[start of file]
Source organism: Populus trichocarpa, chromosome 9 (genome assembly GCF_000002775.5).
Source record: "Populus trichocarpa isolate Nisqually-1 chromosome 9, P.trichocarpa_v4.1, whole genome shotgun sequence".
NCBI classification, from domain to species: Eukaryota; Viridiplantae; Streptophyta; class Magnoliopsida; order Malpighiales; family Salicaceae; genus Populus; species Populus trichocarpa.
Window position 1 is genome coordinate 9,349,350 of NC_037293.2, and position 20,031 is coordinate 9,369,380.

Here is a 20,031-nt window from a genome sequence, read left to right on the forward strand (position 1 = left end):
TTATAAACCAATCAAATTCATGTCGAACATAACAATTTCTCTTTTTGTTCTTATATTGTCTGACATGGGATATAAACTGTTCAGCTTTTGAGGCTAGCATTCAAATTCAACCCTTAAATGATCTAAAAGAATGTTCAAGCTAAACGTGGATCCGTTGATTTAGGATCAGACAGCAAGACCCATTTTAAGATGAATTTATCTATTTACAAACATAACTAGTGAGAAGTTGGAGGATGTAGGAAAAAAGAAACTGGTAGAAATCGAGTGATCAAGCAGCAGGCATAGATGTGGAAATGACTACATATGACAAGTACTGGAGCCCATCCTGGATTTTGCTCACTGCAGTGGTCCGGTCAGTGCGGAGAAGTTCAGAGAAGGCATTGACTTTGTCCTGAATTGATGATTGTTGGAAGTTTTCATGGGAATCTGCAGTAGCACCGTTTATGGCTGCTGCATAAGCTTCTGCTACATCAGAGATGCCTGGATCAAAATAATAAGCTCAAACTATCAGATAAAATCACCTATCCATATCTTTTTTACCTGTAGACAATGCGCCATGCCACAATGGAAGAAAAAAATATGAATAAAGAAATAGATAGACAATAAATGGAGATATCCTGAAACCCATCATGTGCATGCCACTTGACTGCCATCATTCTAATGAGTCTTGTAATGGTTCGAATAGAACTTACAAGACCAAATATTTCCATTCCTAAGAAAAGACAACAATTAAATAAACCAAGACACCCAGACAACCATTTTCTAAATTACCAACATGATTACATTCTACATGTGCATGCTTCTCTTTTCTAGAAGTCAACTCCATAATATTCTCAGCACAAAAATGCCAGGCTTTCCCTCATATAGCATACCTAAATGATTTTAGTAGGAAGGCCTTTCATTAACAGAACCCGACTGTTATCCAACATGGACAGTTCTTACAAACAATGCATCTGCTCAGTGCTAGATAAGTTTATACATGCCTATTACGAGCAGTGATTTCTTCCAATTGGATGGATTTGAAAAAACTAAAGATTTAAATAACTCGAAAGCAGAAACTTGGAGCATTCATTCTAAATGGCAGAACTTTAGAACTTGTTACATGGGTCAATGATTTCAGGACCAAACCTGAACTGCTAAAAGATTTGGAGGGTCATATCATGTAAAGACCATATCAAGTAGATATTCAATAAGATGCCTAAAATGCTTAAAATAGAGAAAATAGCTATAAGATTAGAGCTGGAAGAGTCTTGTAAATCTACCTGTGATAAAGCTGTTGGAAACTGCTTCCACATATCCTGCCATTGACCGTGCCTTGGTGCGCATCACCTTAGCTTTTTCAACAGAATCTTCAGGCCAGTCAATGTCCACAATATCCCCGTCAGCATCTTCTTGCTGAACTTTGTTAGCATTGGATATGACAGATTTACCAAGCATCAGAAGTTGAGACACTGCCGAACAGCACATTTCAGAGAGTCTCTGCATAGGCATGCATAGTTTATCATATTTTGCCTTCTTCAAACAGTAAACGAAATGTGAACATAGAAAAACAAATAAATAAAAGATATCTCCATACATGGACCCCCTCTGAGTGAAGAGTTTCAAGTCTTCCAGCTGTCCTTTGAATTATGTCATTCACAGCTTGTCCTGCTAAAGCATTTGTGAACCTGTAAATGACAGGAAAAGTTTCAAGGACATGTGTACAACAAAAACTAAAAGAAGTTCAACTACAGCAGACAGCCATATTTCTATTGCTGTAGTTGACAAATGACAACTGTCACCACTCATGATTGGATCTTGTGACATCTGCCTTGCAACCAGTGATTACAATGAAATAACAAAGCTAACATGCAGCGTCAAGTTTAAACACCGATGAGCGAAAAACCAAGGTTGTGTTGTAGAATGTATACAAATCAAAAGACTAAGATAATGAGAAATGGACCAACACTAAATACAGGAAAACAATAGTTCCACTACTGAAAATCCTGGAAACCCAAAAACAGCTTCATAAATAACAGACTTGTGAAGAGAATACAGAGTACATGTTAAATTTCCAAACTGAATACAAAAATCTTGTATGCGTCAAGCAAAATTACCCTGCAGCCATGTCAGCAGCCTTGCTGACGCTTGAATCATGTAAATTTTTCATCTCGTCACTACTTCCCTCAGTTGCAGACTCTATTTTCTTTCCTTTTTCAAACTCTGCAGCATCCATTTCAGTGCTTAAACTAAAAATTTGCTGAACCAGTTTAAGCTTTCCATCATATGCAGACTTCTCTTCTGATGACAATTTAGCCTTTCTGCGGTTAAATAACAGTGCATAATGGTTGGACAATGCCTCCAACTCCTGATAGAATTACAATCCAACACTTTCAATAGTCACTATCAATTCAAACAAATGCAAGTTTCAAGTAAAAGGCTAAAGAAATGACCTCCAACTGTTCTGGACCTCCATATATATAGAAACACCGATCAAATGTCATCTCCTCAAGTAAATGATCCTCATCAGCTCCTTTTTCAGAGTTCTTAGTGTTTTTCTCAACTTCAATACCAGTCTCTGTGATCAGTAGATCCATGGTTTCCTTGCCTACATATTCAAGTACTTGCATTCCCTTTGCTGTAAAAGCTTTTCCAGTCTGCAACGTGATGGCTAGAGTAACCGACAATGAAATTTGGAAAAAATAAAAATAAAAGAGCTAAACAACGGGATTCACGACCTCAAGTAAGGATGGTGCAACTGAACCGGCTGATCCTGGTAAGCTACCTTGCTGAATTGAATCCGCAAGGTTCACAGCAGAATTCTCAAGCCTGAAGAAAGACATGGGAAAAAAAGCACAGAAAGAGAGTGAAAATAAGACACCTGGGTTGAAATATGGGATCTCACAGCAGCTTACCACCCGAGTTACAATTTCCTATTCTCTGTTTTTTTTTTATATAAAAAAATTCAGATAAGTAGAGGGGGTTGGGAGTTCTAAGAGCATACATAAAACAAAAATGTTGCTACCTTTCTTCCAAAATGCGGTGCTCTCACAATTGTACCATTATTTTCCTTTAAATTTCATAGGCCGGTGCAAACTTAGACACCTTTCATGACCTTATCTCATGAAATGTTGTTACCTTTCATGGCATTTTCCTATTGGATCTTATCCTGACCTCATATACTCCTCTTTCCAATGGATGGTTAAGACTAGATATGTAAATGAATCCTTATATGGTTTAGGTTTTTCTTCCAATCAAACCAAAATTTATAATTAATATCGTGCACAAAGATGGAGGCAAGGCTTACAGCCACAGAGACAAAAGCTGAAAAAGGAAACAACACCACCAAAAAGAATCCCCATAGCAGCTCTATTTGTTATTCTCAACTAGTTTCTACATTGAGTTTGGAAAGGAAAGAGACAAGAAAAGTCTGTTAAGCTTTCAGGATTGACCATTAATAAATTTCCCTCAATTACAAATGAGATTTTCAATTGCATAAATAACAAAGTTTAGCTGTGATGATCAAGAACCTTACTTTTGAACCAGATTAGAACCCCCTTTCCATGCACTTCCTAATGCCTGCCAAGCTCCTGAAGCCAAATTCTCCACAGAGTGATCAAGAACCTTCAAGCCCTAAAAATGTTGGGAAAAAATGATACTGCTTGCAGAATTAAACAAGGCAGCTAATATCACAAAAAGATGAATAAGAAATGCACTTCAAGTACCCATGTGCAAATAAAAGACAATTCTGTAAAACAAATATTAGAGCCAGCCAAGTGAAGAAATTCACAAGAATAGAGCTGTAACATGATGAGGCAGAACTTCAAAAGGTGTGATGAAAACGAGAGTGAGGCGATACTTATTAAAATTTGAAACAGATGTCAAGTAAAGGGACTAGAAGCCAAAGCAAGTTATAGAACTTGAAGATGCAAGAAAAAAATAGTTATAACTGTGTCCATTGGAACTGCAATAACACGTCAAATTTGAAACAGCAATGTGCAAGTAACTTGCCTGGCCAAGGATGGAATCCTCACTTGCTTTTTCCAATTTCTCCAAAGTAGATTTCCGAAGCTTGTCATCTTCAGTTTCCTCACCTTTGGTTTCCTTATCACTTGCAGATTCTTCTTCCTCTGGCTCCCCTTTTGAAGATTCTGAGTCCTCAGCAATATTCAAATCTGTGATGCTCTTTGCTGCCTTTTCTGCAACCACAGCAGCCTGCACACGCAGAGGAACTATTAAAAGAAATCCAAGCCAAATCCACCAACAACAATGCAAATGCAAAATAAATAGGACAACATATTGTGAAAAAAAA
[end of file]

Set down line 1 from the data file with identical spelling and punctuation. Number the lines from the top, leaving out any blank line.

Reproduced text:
Source organism: Populus trichocarpa, chromosome 9 (genome assembly GCF_000002775.5).